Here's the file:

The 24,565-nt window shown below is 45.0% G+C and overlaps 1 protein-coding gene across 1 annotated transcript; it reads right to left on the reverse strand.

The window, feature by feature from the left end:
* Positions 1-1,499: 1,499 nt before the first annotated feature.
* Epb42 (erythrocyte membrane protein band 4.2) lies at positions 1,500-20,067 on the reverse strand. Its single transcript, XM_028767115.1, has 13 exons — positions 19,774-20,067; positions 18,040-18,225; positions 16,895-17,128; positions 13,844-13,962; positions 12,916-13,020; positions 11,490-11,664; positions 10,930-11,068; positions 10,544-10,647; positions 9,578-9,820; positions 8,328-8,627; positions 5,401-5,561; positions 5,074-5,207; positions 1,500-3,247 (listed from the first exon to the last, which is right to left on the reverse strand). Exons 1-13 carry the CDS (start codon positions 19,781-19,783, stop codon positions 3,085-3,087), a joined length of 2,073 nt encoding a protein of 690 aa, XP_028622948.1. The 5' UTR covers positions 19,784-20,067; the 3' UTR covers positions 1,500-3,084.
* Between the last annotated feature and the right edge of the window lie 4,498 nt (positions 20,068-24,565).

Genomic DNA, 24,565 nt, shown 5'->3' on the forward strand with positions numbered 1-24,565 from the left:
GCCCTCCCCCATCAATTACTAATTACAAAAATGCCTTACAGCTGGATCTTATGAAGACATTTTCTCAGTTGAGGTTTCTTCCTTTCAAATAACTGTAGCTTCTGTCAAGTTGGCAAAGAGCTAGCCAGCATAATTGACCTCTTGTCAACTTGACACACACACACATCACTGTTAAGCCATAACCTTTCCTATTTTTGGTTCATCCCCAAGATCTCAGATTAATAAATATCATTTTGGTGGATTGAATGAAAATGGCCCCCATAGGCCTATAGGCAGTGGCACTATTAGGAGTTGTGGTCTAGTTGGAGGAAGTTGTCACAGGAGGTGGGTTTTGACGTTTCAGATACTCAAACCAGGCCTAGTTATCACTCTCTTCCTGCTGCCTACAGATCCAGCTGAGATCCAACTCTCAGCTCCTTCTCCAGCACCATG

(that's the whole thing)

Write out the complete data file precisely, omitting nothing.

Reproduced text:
The 24,565-nt window shown below is 45.0% G+C and overlaps 1 protein-coding gene across 1 annotated transcript; it reads right to left on the reverse strand.

The window, feature by feature from the left end:
* Positions 1-1,499: 1,499 nt before the first annotated feature.
* Epb42 (erythrocyte membrane protein band 4.2) lies at positions 1,500-20,067 on the reverse strand. Its single transcript, XM_028767115.1, has 13 exons — positions 19,774-20,067; positions 18,040-18,225; positions 16,895-17,128; positions 13,844-13,962; positions 12,916-13,020; positions 11,490-11,664; positions 10,930-11,068; positions 10,544-10,647; positions 9,578-9,820; positions 8,328-8,627; positions 5,401-5,561; positions 5,074-5,207; positions 1,500-3,247 (listed from the first exon to the last, which is right to left on the reverse strand). Exons 1-13 carry the CDS (start codon positions 19,781-19,783, stop codon positions 3,085-3,087), a joined length of 2,073 nt encoding a protein of 690 aa, XP_028622948.1. The 5' UTR covers positions 19,784-20,067; the 3' UTR covers positions 1,500-3,084.
* Between the last annotated feature and the right edge of the window lie 4,498 nt (positions 20,068-24,565).

Genomic DNA, 24,565 nt, shown 5'->3' on the forward strand with positions numbered 1-24,565 from the left:
GCCCTCCCCCATCAATTACTAATTACAAAAATGCCTTACAGCTGGATCTTATGAAGACATTTTCTCAGTTGAGGTTTCTTCCTTTCAAATAACTGTAGCTTCTGTCAAGTTGGCAAAGAGCTAGCCAGCATAATTGACCTCTTGTCAACTTGACACACACACACATCACTGTTAAGCCATAACCTTTCCTATTTTTGGTTCATCCCCAAGATCTCAGATTAATAAATATCATTTTGGTGGATTGAATGAAAATGGCCCCCATAGGCCTATAGGCAGTGGCACTATTAGGAGTTGTGGTCTAGTTGGAGGAAGTTGTCACAGGAGGTGGGTTTTGACGTTTCAGATACTCAAACCAGGCCTAGTTATCACTCTCTTCCTGCTGCCTACAGATCCAGCTGAGATCCAACTCTCAGCTCCTTCTCCAGCACCATG